Is it hollow in the mountain?
Summary of Ascent
The history of alpinism
Mountains have always fascinated people. Stone Age people were already out and about in the mountains: the discovery of the glacier mummy named "Ötzi", which was probably buried under the ice masses since the end of the Neolithic Age, is proof of this. In 218 BC The Carthaginian general Hannibal crossed the Alps with his army and 37 war elephants. The ascent of the almost 2000 meter high Mont Ventoux by the Italian scholar Francesco Petrarca in April 1336 and the conquering of the slightly higher Mont Aiguille on the orders of the French King Charles VIII in 1492 are considered to be the beginning of alpinism. But such undertakings remained exceptional for the time being ; In the Middle Ages, people had mostly superstitious ideas about the inhospitable world of the high mountains and avoided these regions. This attitude persisted well into modern times.
It was not until the end of the 18th century that superstitious fear was replaced by scientific curiosity and the desire to explore the mountains. In 1786, for example, Montblanc, the highest mountain in Europe, was climbed for the first time, and in 1800 the Grossglockner. Alexander von Humboldt penetrated into the high mountains of South America on his research trips. But it was still individuals, researchers and scientists who dared to venture into the mountains. Only when interest in sporting activity grew in the second half of the 19th century and broader strata of the population were able to take recreational trips did the high phase of alpinism begin. At the turn of the century, most of the Alpine peaks had been conquered, and the Alpine region was opened up for tourism with mountain railways and roads. Curiously enough, the first Alpine Club came into being in England: in 1857 the Alpine Club was founded in London. The Austrian Alpine Club followed in 1862 and the Swiss Alpine Club a year later. In the 20th century, efforts were mainly concentrated on conquering difficult sections, such as the ascent of the Eiger north face in 1938. Technical innovations made it possible to use aids such as crampons, ice hooks and special footwear.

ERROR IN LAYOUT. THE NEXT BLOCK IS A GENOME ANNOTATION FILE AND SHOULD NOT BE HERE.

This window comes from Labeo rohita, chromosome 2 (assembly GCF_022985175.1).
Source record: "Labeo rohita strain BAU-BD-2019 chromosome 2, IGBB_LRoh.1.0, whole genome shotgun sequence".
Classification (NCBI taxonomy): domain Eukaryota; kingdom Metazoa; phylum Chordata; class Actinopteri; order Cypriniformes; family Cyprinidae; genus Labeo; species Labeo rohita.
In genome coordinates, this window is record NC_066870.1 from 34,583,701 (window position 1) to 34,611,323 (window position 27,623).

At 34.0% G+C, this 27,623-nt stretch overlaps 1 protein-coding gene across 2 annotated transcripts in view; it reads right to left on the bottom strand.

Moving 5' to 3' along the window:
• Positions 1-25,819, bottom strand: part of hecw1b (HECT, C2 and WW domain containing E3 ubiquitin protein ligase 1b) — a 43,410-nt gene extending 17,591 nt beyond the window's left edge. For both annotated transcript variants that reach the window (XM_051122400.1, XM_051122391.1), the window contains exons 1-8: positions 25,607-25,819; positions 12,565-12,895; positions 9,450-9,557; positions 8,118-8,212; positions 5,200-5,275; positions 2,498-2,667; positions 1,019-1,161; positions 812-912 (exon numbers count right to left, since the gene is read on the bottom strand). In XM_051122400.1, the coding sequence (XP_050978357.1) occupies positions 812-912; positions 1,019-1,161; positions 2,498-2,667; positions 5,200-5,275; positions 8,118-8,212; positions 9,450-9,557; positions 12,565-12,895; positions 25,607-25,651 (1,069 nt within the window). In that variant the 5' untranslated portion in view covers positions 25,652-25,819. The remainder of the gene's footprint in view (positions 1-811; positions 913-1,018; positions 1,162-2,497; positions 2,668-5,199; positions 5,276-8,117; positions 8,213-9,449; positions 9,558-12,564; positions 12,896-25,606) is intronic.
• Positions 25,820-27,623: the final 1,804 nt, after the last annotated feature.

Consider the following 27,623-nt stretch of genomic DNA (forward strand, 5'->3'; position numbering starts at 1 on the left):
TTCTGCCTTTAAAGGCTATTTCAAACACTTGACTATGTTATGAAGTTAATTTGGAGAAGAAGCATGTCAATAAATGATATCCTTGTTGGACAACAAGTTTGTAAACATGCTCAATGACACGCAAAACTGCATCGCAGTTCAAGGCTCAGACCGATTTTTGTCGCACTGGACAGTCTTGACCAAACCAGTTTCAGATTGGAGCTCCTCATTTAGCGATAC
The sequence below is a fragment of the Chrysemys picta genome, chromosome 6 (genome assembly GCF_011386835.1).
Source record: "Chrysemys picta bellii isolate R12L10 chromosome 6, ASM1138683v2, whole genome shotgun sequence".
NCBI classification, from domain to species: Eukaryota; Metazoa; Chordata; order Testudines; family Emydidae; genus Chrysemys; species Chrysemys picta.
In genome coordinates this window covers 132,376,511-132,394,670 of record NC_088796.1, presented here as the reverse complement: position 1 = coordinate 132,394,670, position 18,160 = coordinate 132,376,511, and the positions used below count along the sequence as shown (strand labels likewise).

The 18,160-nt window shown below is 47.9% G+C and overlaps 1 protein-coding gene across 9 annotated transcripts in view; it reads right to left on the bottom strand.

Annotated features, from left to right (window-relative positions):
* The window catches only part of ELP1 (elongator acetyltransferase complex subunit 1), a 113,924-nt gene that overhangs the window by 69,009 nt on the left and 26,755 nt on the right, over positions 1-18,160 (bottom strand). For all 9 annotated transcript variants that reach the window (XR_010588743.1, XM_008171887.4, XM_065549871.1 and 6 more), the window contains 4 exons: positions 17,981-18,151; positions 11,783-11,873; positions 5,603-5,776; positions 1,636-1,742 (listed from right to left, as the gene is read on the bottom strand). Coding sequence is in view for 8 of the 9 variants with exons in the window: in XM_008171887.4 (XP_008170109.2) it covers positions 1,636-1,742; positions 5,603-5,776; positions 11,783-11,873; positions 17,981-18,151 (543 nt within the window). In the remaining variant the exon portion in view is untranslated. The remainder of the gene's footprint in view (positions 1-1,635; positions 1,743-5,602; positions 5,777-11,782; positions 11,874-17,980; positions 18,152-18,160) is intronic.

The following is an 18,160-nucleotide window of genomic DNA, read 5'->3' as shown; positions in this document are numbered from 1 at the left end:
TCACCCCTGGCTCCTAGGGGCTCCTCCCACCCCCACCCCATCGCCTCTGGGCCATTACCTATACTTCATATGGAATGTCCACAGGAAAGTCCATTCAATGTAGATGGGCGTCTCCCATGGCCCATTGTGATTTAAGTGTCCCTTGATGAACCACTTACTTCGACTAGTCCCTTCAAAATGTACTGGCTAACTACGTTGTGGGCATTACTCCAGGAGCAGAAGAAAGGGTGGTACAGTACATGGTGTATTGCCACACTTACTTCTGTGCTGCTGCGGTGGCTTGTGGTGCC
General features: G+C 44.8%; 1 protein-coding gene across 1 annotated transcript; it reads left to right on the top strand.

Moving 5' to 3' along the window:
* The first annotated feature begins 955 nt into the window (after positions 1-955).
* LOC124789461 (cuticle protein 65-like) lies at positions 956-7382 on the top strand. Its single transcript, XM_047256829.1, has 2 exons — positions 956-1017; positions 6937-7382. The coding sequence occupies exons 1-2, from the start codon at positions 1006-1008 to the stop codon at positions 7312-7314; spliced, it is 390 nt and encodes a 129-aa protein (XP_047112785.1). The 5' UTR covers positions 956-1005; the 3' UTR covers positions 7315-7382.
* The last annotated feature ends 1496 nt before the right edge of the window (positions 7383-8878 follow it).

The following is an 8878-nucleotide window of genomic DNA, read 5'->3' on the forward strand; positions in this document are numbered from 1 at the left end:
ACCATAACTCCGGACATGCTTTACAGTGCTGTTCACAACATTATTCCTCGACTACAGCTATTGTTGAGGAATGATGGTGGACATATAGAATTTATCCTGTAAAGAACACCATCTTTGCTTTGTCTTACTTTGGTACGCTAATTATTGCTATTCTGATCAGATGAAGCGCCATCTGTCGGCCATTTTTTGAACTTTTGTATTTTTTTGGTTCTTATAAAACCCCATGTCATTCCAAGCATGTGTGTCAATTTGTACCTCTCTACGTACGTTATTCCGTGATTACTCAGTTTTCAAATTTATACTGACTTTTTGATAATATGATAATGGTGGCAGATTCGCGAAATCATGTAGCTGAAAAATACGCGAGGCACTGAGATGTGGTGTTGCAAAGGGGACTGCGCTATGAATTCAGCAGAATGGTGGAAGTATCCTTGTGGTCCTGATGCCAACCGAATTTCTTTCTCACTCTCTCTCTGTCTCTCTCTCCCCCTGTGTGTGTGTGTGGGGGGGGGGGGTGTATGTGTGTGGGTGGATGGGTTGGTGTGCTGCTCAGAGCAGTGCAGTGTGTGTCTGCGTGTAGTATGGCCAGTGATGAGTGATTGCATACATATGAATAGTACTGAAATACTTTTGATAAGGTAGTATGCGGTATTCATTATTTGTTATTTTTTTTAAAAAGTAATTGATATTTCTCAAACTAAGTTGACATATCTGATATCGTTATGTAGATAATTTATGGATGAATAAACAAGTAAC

Ludwig Hohl began working on the story Bergfahrt back in 1926, at the age of 22. However, the work was not published until half a century later, in 1975, when the author was gradually becoming better known. In the decades in between, Hohl reworked the text many times, just as he used to do with other works. In terms of content, the story is strongly autobiographical: Hohl was a mountaineer himself and liked to go on difficult tours on his own. So he knew the mountains well and allowed his knowledge and experience to flow into the text. Age also connects him to the main characters of the story: At the time of the plot, Johann is 23 years old, one year older than the author when he started working on the text. In addition, the action takes place sometime in the first decades of the 20th century, at the time when Hohl began to write his story. Hohl's thinking is influenced by the philosophy of Jean-Paul Sartre and Albert Camus. Echoes of existentialism with its rather pessimistic view of the world and people can also be found in the story Bergfahrt, in which both main characters fail in the end despite their caution and their efforts.
"Hohl is necessary, we are accidental. We document what is human, Hohl defines it." This is how Friedrich Dürrenmatt once judged his fellow writers. Other contemporary authors, such as Max Frisch, Adolf Muschg or Peter Handke, also highly valued his works.
However, Hohl's level of awareness never came close to that of his colleagues. The outsider, who lived withdrawn, wrote little and published even less, was initially mainly known in the writing community, and his works were mostly read by colleagues. Hohl himself did not value the quality of his work. At the beginning of the 1970s, the Swiss author finally became more aware of the public; he only published many of his texts at this time. This is also the case with the story Bergfahrt, which, together with the Nachtlicher Weg collection, is one of the most important prose works by Hohl. He later found literary recognition: in 1978 Ludwig Hohl was awarded the Robert Walser Centenar Prize, and in 1980 the Petrarca Prize. With increasing interest in Ludwig Hohl's work, many of his texts were published for the first time even after his death.
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